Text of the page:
Game of Thrones
The leaders of the Assembly and the Senate are stepping down sometime in 2014 and the jockeying among lawmakers to be their successor is already occurring. As already mentioned, Pérez is running for controller. Senate President Pro Tempore Darrell Steinberg is exiting the state stage but might seek a local post in his hometown of Sacramento. In the past, battles for succession have been pitched with months and months of maneuvering and skullduggery leading to a final – often narrow -- vote. Leo McCarthy beat Willie Brown by one vote to become speaker in 1976 by luring away Brown’s Sacramento roommate. After term limits passed in 1990, transitions of power have been more genteel, often with the successor groomed by the predecessor. What shape 2014’s changing of the guard takes is unknown. Sen. Kevin De Leon, a Los Angeles Democrat, is often mentioned as Steinberg’s successor. De Leon certainly appears eager to hold the job. But the Republicans could seek concessions from a different Democrat and use their votes to give that senator the 21 votes needed to become Senate leader. It’s happened before. In the Assembly where 39 members are new, there is talk of an “interim” speaker while one of the new crop of 2010 is shown the ropes. Not sure whether this is the plan the new crop endorses. It’s early in the game but the efforts at gathering support for their candidacies by speaker and pro tem wannabes will be a major influencer on legislative “policy” actions during at least the first half of 2014.
Less is More or Is More Less?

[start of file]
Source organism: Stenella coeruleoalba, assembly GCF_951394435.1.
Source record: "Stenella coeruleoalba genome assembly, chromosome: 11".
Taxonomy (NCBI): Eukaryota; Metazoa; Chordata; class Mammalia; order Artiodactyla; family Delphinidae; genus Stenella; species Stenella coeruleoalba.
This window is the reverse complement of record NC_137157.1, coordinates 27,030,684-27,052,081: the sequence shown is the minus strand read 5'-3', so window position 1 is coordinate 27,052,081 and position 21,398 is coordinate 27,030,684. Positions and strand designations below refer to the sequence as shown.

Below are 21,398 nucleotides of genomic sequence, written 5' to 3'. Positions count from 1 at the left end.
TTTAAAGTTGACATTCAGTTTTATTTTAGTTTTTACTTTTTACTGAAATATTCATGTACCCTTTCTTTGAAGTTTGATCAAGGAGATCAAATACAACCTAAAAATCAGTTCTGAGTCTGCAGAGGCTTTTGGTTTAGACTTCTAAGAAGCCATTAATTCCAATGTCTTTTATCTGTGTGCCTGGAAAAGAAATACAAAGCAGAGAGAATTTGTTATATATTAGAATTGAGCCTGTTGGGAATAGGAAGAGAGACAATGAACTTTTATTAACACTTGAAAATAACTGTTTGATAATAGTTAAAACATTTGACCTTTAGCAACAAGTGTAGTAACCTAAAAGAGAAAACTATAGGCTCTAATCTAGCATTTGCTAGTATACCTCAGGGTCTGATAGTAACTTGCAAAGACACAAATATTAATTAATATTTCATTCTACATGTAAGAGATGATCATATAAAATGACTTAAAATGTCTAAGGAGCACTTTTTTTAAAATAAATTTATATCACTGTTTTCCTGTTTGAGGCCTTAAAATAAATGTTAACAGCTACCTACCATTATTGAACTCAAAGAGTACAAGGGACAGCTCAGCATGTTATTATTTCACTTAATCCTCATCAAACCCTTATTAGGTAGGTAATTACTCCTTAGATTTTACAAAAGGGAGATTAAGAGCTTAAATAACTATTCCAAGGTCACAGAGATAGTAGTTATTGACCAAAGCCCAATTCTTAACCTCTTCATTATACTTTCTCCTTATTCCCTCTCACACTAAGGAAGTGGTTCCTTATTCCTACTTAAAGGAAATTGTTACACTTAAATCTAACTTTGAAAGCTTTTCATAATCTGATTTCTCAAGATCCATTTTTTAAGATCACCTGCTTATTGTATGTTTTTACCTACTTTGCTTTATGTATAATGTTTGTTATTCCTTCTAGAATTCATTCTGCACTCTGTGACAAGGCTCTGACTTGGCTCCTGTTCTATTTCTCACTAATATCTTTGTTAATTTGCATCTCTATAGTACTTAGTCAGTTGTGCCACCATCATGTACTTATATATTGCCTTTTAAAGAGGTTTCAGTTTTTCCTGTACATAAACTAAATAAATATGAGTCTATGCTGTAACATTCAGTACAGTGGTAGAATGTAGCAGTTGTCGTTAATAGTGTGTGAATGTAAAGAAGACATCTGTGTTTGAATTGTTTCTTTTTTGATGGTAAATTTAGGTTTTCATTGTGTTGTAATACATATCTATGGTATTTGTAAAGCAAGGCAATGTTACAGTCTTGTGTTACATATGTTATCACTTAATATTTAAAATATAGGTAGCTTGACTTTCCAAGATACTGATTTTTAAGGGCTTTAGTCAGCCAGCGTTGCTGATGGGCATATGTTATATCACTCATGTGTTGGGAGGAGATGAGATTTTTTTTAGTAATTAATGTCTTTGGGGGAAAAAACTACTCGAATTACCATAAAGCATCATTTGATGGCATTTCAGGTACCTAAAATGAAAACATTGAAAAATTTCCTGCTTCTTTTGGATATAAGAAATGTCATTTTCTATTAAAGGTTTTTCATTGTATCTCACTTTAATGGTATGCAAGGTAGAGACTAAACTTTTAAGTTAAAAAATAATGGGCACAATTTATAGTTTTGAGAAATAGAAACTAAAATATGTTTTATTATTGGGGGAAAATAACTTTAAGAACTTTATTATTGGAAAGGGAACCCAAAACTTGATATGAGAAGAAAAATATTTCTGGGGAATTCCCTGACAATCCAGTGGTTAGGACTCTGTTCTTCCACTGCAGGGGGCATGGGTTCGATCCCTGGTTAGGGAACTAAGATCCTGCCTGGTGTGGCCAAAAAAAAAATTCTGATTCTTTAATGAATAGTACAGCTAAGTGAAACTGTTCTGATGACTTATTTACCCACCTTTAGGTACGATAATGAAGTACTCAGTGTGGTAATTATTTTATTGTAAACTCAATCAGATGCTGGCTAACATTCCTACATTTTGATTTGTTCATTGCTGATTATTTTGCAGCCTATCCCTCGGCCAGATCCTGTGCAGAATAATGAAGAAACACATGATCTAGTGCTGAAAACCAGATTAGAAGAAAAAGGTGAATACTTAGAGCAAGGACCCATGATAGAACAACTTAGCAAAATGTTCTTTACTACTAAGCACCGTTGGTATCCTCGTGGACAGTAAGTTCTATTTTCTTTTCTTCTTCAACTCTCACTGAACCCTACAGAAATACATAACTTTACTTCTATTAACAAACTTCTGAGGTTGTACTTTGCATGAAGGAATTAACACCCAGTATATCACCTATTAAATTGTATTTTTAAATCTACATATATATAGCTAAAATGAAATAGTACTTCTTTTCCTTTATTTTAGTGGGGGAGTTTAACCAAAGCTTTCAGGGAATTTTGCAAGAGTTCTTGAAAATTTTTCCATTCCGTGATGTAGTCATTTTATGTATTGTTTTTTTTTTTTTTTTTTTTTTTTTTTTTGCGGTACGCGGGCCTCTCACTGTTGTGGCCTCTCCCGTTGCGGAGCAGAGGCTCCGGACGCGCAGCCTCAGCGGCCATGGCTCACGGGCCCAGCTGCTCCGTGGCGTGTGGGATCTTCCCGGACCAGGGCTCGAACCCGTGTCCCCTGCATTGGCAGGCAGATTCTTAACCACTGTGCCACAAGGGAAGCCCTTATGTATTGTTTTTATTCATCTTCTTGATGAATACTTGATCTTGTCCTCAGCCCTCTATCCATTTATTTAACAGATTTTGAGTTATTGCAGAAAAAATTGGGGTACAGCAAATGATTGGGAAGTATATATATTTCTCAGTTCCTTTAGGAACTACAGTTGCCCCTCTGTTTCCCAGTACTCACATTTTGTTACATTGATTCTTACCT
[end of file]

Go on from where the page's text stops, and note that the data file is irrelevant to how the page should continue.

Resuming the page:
Working to win the 1 million or more signatures needed to secure a place on the November ballot is the Neighborhood Legislature Reform Act. This initiative was first advanced in 2011 but withdrawn after being overshadowed by other higher profile ballot measures like an effort to prevent unions from automatically extracting money for political contributions from the paychecks of their members. (After combined spending of $151 million for and against the measure, Proposition 32 was rejected by voters in 2012.) John H. Cox, a Rancho Santa Fe venture capitalist and brief GOP presidential candidate in 2007, has said previously he’ll spend at least $500,000 of his own money to qualify the neighborhood Legislature for the ballot. Cox says his idea will end the Proposition 32 kind of massive spending – at least on legislative races -- and also create “the greatest transfer of power since 1776.” The second part seems like a bit o’ the blarney but there’s no question California’s political landscape would be drastically altered if Cox has his way and Assembly districts shrink to 5,000 people and Senate seats to 10,000 constituents. Not a typo: Cox would have the state’s Citizens Redistricting Commission slice up existing 500,000-person Assembly districts and almost-1-million person Senate seats so that they contain 100 “mini” districts. That means the number of state lawmakers would increase to 8,000 Assembly members and 4,000 senators but only 120 of the 12,000 would come to Sacramento to transact the state’s business. The “neighborhood” lawmakers that come to Sacramento would be paid $50,000. Those that don’t, $1,000. The other “neighborhood” legislators within that Assembly or Senate district would choose their representative to be one of the 120. Cox says campaigns would be grassroots, doo-to-door affairs in which people know their representative personally. Cox’s proposal also contains a provision that cuts legislative spending in half. The Legislative Analyst, who is required to assess the fiscal impact of every measure seeking a place on the ballot, says that saves $130 million annually. Cox needs 807,615 valid signatures to reach the ballot.